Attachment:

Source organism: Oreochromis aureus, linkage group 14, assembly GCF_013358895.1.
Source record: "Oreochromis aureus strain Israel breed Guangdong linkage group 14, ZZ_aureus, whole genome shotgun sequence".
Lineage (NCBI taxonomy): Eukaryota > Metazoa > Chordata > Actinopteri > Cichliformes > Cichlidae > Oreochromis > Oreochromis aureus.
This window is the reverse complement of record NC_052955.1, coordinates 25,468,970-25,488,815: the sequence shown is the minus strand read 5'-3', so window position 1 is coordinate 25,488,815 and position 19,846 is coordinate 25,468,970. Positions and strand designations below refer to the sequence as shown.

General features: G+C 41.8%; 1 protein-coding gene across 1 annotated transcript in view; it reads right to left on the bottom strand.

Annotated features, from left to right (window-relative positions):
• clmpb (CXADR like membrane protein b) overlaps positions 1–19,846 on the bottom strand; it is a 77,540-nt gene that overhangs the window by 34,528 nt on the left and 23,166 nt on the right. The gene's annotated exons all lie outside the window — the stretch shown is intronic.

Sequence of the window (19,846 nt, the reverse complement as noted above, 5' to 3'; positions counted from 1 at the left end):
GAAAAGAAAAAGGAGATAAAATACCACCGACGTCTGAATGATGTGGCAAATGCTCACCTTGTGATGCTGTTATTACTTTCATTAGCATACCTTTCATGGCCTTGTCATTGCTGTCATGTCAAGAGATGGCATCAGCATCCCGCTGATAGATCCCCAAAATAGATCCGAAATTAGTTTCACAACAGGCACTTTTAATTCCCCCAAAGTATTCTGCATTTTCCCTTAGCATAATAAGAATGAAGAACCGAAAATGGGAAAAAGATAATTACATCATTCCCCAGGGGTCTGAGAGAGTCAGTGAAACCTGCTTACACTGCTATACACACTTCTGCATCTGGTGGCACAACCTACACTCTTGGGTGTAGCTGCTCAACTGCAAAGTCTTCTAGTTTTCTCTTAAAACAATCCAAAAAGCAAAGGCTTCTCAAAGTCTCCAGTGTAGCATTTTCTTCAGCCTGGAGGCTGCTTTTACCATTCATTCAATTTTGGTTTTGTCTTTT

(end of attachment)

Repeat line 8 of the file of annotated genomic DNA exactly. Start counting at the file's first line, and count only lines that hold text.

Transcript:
Sequence of the window (19,846 nt, the reverse complement as noted above, 5' to 3'; positions counted from 1 at the left end):